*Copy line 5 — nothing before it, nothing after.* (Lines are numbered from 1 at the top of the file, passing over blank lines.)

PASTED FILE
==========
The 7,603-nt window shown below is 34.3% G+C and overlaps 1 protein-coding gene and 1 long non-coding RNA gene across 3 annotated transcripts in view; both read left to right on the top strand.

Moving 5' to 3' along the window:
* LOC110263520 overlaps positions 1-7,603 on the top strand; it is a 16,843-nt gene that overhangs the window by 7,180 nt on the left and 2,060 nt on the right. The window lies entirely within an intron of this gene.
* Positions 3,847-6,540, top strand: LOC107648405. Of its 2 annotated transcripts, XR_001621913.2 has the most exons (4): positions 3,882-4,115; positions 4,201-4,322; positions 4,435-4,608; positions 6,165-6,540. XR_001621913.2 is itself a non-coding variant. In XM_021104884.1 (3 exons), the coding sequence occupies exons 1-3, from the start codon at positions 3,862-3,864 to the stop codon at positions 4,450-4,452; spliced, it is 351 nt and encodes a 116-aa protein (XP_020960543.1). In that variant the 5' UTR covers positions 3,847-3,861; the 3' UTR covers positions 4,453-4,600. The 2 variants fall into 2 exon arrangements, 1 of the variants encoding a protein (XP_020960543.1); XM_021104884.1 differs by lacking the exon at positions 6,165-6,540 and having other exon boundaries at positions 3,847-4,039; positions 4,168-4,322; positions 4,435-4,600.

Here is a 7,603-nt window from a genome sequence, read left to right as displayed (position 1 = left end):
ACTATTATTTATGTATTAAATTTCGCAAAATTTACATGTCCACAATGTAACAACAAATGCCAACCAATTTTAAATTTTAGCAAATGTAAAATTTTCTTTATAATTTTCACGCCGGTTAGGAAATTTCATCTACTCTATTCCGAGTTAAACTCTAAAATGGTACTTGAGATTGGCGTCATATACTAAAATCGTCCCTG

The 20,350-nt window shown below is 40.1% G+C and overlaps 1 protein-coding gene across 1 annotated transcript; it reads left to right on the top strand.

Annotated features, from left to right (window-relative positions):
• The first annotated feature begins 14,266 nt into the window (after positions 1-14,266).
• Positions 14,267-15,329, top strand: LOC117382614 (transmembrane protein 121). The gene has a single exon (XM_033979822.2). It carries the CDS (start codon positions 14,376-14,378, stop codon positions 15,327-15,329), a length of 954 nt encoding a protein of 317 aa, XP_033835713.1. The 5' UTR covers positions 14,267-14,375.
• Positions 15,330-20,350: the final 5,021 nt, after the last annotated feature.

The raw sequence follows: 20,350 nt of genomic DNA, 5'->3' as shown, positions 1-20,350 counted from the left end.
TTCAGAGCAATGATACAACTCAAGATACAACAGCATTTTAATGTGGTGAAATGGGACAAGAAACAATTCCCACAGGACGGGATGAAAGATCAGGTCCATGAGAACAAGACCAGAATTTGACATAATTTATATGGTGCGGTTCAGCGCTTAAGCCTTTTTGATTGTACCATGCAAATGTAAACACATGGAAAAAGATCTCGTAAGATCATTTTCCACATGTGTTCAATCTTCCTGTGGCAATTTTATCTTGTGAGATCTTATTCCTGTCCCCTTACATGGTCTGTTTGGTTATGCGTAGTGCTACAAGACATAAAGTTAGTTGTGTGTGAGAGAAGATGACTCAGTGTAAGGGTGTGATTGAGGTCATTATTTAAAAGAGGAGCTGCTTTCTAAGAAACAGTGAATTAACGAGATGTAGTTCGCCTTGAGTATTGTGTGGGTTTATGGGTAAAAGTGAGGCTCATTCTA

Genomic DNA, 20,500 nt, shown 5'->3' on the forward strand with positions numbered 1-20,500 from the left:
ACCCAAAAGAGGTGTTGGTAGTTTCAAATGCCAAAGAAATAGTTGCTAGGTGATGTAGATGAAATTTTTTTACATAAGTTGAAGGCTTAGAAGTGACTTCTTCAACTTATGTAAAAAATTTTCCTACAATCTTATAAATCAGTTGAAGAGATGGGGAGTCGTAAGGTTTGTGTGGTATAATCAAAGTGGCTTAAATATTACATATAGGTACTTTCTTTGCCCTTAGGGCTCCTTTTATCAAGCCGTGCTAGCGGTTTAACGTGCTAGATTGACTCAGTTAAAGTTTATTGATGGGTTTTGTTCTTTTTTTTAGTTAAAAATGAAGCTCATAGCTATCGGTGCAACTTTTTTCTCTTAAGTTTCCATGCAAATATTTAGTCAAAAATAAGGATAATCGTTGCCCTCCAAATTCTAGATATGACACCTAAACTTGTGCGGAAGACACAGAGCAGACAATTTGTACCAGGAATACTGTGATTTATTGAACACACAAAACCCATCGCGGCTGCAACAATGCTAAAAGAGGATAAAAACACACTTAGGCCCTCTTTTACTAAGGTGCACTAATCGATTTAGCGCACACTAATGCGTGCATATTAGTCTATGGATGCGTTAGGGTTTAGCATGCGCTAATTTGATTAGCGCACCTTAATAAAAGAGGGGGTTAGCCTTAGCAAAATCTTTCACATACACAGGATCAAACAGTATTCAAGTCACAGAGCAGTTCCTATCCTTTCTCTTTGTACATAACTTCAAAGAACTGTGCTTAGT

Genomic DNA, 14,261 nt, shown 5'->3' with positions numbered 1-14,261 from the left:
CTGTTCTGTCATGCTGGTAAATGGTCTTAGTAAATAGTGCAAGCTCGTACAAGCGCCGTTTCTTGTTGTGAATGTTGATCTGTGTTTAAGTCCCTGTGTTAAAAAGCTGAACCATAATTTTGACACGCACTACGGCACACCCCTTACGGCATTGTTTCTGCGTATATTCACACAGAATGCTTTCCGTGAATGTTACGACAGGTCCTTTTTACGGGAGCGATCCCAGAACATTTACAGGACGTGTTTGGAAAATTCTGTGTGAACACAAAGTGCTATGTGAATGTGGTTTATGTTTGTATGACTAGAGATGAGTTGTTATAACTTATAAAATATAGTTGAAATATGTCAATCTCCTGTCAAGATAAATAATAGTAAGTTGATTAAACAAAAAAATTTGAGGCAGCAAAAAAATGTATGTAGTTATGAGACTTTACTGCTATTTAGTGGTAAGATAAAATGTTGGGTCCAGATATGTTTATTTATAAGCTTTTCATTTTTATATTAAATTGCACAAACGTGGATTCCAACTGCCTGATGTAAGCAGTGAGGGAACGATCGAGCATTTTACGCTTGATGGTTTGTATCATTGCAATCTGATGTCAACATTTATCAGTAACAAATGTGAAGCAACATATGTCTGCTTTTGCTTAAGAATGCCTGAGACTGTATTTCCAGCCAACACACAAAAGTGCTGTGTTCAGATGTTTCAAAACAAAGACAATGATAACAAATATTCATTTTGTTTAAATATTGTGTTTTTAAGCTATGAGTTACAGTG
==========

Here is a 7,603-nt window from a genome sequence, read left to right as displayed (position 1 = left end):